The first in a series of events that aims to develop a framework for employers to ensure their workplaces are healthy and efficient was held on 27 February.
The seminar, hosted by the Work Foundation, is the first of four on the same theme. Department for Work and Pensions minister Lord McKenzie called on the expertise of businesses, government and charities to discuss and agree what constitutes ‘good work’.
He said: “We know that good work is beneficial for individuals, communities, and the economy. But we need to figure out exactly what good work is, so that we can ensure workplaces are happy, healthy and productive.”
This might include addressing outdated work practices, increasing flexible working, cutting red tape, and promoting effective and open work cultures, he said.
At the end of the series, the think-tank will produce a summary report that will provide a definition of ‘good work’.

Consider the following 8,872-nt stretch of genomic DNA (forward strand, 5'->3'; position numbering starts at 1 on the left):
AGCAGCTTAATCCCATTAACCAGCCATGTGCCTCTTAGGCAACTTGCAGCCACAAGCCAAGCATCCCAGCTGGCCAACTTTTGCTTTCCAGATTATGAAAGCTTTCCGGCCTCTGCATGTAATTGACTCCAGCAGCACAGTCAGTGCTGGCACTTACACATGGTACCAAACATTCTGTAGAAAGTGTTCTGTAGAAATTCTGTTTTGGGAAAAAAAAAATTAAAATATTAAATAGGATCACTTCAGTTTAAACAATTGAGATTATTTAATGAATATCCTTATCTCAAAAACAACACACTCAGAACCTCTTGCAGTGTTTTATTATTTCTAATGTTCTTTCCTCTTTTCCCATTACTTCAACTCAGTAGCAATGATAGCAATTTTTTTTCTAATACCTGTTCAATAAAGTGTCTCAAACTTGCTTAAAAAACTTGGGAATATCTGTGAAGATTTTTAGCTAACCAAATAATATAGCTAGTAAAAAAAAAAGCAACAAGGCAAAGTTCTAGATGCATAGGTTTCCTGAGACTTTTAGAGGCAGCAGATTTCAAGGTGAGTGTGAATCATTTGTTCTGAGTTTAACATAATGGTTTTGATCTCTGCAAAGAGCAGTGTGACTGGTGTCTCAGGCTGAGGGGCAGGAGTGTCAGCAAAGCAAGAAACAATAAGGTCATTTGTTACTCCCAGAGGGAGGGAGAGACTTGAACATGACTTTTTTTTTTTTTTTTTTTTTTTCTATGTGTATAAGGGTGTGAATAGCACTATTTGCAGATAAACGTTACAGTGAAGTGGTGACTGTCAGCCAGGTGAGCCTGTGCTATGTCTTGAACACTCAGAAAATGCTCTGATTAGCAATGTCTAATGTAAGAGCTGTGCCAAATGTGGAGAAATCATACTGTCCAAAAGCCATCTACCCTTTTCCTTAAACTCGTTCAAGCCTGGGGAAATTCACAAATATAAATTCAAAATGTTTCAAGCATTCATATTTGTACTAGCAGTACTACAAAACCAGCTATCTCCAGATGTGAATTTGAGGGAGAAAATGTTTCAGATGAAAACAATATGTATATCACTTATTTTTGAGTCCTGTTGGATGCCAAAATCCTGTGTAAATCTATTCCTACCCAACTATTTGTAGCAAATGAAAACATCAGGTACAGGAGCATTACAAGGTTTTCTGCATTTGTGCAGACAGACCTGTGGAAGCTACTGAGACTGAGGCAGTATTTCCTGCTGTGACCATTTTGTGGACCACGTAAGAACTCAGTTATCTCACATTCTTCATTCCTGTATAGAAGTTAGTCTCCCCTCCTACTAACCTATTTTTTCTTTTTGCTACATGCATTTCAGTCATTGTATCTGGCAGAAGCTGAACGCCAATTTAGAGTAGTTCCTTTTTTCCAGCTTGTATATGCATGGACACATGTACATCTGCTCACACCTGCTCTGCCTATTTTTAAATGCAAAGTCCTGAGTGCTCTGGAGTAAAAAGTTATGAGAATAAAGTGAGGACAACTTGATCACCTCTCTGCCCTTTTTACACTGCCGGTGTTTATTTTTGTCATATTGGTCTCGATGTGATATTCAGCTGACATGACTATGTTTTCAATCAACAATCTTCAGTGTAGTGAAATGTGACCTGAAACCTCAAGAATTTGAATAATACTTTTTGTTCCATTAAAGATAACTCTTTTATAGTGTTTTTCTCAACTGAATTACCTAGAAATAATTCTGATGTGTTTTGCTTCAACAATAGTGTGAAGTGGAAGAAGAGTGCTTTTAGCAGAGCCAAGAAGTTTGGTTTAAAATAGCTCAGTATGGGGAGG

The events are part of the government’s Health, Work and Well-being strategy, which aims to improve the health of the working age population, preventing work-related injury or illness, and providing rehabilitation support.
“Positive changes will reduce the number of days lost to ill health and injury, and allow people to remain in and return to work quicker. A collective effort is essential to achieve this – government must work alongside businesses, charities and healthcare professionals,” McKenzie said.
Last September, the government published an independent review, Is Work Good for Your Health and Well-being?, which concluded that ‘good work’ is beneficial for physical and mental health, boosting self-esteem and quality of life.
It showed that when people return to work from unemployment, their health improves by as much as unemployment damages it.